One of the largest cemeteries in North America is fighting to keep up with the demand for funeral services because of an uptick in Covid-19 deaths.

Rose Hills Memorial Park and Mortuary in Whittier, California, covers over 1,000 acres, but families are having to wait up to five weeks for funeral arrangements, compared to the usual waiting period of five to seven days.

“Many families have been very understanding about the backlog of services,” said Patrick Monroe, president and CEO of Rose Hills, adding that the daily call volume for requests spiked a few weeks after Thanksgiving.

Monroe said it usually handles 20 to 30 funerals a day, but the number nearly doubled over the last 1 1/2 months. As Covid-19 deaths mount, the cemetery has ordered 25 refrigeration units to hold the additional bodies.

California has reported more than 3 million coronavirus cases, according to an NBC News count, and almost 40,000 deaths. In the nation’s largest county, Los Angeles, 10 people on average test positive for the coronavirus every minute. Every six minutes, someone dies from Covid-19, according to county public health data.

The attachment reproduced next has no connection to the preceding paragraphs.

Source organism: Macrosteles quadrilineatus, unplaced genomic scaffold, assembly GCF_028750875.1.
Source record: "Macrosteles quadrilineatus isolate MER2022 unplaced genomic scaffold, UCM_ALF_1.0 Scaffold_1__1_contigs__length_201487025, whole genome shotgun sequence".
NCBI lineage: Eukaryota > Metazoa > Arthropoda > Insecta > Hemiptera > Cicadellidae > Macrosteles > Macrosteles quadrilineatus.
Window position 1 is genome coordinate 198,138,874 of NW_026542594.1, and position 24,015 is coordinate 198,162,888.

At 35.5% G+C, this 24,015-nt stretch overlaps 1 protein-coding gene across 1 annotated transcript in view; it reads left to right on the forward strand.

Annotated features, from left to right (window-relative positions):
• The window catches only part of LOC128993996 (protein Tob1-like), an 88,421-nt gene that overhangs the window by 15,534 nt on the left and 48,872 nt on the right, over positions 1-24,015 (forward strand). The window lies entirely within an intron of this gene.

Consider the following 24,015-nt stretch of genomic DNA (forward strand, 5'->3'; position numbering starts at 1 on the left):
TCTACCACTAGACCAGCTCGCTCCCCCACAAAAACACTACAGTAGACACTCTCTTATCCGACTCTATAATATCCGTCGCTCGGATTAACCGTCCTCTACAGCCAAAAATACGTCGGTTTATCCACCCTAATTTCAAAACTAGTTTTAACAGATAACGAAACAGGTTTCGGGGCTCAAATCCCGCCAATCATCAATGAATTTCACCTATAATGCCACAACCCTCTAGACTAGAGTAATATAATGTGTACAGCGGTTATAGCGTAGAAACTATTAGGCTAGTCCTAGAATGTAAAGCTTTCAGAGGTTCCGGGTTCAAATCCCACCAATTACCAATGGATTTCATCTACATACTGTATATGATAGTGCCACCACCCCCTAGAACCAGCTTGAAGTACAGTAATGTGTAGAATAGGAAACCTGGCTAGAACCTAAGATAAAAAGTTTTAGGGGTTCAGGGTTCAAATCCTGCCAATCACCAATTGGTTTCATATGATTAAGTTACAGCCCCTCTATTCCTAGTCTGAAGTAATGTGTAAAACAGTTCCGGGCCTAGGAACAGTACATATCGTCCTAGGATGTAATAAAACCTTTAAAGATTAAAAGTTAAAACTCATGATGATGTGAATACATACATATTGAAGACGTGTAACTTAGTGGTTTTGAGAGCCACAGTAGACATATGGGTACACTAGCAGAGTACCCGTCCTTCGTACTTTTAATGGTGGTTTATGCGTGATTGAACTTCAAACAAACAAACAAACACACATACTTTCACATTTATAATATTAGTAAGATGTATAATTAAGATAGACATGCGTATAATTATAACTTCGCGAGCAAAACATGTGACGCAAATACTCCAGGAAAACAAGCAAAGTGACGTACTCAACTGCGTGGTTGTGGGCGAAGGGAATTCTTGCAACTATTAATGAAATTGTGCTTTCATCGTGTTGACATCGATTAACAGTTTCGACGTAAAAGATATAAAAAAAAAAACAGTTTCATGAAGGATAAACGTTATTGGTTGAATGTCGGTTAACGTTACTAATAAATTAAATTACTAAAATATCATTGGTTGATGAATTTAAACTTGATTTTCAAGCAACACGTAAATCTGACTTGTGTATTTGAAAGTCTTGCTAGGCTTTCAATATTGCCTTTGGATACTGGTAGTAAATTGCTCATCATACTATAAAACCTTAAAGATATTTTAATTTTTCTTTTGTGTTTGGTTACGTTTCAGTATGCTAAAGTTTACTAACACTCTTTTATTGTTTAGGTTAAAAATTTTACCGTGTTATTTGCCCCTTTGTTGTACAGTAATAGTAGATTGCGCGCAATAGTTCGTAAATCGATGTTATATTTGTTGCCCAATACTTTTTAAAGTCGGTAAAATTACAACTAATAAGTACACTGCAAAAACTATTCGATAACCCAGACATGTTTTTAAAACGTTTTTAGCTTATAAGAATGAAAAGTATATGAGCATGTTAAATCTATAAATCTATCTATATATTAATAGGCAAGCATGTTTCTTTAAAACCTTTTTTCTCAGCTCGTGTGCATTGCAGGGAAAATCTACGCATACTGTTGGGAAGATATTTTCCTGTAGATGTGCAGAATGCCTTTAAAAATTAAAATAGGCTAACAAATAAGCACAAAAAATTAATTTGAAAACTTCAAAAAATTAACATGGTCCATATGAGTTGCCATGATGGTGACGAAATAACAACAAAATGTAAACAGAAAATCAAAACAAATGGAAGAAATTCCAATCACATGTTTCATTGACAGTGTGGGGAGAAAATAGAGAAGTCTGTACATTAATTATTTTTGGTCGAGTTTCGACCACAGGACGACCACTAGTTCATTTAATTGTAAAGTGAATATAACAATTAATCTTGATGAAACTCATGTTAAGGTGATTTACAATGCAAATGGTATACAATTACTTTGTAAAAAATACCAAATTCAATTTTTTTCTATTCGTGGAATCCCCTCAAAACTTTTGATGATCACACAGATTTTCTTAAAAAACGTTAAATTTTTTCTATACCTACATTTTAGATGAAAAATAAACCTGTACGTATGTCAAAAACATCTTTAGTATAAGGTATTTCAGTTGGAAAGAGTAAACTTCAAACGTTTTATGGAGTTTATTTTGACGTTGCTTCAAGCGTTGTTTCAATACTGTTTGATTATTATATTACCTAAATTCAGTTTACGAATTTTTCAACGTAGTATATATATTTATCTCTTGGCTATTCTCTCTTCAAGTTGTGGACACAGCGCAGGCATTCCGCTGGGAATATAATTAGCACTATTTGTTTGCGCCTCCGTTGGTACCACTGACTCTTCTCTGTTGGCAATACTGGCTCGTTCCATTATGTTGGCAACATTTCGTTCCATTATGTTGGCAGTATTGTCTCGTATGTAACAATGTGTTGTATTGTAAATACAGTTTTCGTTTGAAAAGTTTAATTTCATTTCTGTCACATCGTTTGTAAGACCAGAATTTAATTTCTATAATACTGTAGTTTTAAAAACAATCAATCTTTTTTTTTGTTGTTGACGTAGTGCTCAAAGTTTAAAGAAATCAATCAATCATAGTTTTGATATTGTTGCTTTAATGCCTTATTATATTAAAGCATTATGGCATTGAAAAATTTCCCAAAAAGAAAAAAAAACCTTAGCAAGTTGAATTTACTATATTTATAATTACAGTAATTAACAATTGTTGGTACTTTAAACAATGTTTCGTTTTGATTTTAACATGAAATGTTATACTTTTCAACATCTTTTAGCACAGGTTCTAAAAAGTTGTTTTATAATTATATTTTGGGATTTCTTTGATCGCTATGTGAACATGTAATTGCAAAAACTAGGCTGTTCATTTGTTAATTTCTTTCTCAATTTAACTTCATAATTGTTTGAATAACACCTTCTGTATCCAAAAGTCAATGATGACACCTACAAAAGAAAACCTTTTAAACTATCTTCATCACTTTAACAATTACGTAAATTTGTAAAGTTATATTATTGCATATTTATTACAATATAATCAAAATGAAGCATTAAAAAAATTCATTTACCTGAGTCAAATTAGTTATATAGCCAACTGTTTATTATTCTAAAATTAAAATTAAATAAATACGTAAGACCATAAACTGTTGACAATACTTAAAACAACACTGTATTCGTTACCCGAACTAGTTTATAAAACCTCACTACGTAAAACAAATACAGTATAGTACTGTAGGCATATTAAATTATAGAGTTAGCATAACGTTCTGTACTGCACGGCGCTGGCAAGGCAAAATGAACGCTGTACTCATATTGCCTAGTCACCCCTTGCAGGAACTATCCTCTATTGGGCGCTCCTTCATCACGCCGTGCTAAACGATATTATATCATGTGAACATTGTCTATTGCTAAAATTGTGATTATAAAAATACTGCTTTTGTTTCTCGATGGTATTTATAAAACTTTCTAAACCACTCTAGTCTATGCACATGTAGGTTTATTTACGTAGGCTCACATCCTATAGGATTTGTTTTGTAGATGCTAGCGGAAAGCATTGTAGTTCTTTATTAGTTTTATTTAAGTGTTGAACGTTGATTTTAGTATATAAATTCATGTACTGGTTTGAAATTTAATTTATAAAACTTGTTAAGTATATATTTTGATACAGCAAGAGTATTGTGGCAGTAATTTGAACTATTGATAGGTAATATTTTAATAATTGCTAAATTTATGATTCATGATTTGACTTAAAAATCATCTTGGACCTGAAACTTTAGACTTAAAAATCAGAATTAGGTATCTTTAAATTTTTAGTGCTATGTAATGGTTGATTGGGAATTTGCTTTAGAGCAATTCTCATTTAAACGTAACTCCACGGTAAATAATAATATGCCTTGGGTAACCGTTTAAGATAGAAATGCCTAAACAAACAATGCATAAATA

While indoor funerals are banned by the Los Angeles County Department of Public Health, the cemetery set up multiple outside funeral and visitation sites to manage the arrangements and maintain safety guidelines.

“Family members aren’t really able to see their loved ones in the hospital, so viewings now have a whole new emotional impact,” Monroe said.

Though staff members are overwhelmed by the death toll, they are resilient, Monroe said. The cemetery offers employee assistance programs, special compensation and break rooms with healthy snacks.

“I am really proud of our team,” Monroe said. “Just like health care workers, they keep coming back to do the best that they can, and I am thankful for them.”


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